Exercise as it relates to Disease/The effect of high-intensity progressive resistance training on adiposity in children

From Wikibooks, open books for an open world
Jump to navigation Jump to search

This page is a critique of the article 'The effect of high-intensity progressive resistance training on adiposity in children'[1]

What is the background to this research?[edit | edit source]

Obesity has become one of the most prevalent concerns in the 21st century, increasing at an alarming rate[2]. Ten per cent of the world’s school-aged children are estimated to be carrying excess body fat, a quarter of them classified as obese [3]. These children are likely to stay obese into adulthood and are at greater risk of developing non-communicable diseases such as diabetes and cardiovascular diseases[2][3][4]. The rising levels of childhood obesity can be attributed to by decreased levels of physical activity and modern diet changes of increased energy-dense foods which are high in fat and sugars but low in micronutrients[2][4].

Research has been done on Progressive resistance training (PRT) in adults and how it has been shown to reduce adiposity, reduce insulin resistance and improve glycemic control in adults[5][6][7]. However, there are limited studies regarding PRT as an isolated intervention in children with adiposity as the primary outcome [1]. It is essential to understand the differences between the physiological aspects of children and adults, children should not be seen as miniature adults as they are unique and have singular traits at each phase of growth [8].

Where is the research from?[edit | edit source]

A C Benson, M E Torode & M A Fiatarone Singh from The University of Sydney conducted this research on rural New Zealand school students [1]. Professor Maria Fiatarone Singh is a Geriatrician with an interest to improve the care of older adults in medical practice, to prevent and treat frailty and functional decline. She has published extensively in the fields of exercise, nutrition, ageing and has assisted with several research projects on exercise and the effects it has on reducing adiposity[9].

What kind of research was this?[edit | edit source]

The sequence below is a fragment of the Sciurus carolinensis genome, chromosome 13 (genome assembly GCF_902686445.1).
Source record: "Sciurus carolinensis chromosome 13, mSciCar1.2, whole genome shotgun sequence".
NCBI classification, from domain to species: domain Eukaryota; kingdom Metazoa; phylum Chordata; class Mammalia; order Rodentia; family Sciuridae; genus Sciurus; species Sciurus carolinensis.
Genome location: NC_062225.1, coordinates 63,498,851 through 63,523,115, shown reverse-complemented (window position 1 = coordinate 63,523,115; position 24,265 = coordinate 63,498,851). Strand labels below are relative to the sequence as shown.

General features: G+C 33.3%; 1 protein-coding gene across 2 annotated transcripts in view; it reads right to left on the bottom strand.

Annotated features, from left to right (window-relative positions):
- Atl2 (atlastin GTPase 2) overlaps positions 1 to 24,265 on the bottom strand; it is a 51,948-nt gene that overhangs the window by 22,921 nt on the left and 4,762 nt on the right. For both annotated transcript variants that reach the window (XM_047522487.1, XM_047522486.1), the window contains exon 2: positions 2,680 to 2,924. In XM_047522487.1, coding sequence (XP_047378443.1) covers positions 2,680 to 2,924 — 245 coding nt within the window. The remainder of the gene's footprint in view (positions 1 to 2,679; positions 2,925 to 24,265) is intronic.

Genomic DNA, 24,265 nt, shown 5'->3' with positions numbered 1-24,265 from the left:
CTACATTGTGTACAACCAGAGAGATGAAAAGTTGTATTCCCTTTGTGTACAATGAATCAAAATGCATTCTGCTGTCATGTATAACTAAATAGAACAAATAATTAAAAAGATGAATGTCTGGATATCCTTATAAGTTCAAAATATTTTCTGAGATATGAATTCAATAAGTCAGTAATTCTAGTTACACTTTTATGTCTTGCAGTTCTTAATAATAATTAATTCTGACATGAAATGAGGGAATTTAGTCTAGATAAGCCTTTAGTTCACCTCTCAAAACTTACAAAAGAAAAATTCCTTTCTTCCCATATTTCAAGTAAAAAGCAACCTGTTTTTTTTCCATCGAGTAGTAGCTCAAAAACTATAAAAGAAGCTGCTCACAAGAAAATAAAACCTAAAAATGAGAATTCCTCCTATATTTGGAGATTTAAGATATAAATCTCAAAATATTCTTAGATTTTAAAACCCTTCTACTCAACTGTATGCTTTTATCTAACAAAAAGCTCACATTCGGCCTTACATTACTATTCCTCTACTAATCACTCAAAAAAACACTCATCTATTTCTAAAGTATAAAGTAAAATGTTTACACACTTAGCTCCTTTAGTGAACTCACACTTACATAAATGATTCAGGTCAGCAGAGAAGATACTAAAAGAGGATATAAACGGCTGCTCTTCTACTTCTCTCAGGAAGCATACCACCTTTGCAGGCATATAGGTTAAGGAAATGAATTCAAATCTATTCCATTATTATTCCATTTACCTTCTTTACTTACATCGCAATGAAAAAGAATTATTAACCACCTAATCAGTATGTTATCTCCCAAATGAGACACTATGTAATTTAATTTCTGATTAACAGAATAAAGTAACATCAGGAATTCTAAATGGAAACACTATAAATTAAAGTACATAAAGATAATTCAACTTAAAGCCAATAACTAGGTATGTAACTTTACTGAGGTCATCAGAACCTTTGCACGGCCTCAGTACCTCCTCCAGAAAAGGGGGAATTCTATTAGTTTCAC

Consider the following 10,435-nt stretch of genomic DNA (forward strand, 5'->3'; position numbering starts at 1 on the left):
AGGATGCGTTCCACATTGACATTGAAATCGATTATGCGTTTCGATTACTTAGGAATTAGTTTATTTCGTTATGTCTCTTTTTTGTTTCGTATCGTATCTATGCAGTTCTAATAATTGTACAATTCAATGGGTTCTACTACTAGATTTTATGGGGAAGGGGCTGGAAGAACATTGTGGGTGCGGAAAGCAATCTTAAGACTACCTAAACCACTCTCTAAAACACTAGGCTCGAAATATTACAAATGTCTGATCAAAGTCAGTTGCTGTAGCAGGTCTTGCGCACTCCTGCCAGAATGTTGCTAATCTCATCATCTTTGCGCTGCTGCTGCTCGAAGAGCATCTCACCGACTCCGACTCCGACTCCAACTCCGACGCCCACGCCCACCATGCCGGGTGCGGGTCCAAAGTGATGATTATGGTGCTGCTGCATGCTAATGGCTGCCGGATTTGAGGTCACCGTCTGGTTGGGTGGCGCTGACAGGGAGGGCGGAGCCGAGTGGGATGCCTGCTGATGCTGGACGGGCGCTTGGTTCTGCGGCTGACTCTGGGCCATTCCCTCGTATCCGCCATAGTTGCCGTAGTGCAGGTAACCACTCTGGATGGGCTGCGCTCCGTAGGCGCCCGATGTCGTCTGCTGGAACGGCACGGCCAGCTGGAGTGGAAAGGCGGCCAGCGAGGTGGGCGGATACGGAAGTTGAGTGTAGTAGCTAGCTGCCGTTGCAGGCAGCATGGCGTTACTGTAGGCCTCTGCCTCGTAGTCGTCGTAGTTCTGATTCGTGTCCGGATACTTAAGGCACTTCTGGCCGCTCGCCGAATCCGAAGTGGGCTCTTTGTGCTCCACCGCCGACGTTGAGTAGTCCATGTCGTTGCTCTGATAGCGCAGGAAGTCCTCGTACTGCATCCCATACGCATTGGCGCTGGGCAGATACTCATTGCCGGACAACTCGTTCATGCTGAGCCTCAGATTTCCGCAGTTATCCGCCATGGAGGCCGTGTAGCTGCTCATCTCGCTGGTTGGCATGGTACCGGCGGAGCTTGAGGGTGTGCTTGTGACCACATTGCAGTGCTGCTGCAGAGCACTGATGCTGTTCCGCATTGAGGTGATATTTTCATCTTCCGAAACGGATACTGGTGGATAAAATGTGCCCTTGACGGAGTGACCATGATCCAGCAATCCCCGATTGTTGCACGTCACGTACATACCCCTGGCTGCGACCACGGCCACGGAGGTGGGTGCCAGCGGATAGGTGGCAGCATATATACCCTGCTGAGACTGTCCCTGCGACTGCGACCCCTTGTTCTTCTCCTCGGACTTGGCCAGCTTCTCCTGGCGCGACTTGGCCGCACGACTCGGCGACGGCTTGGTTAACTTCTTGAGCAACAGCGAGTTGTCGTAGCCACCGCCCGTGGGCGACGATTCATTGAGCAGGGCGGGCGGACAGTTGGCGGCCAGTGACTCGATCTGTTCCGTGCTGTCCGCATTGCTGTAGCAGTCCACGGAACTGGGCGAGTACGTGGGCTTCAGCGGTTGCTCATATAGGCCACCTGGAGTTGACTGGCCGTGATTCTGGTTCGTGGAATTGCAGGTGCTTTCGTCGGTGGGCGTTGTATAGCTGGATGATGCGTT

The conducted study was a randomized controlled trial of the effects of PRT on adiposity in children [1]. Randomized control studies allow for reduced bias, as it balances out individual characteristics between groups. The goal of randomization is to improve the chance that the research groups are representative of the general target population. The use of a control group aims to prove any significant findings were the cause of the outcome variable being studied[10].

What did the research involve?[edit | edit source]

78 participants with at least 7-10 years at intermediate or high school were randomly selected and assigned to either the PRT or no-treatment wait-list control group. The PRT group trained twice per week for 8 weeks, completing two sets, eight repetitions per set, for each of the 11 exercises using free weights and ankle weights. The 11 exercises were split into 5 upper body exercises, 4 lower body exercises and 2 abdominal exercises. Rating of perceived exertion (RPE) 6-20 scale was used to determine training intensity and progression.

The primary outcomes measured were:

  • Central adiposity (estimated via waist circumference)
  • Bioelectrical impedance (BIA) fat mass
  • Body mass index (BMI)
  • 1 repetition maximum bench press and leg press
  • Blood analysis (lipids, insulin, glucose, estimated insulin resistance and peak oxygen consumption)

The use of Borg’s RPE scale as a means of prescribing exercise intensity and examining participants adherence to the high-intensity program was a methodical choice, Borg’s RPE is an affordable, practical and valid tool for monitoring and prescribing exercise intensity, independent of gender, age, exercise modality, physical activity level and CAD status [11].

What were the basic results?[edit | edit source]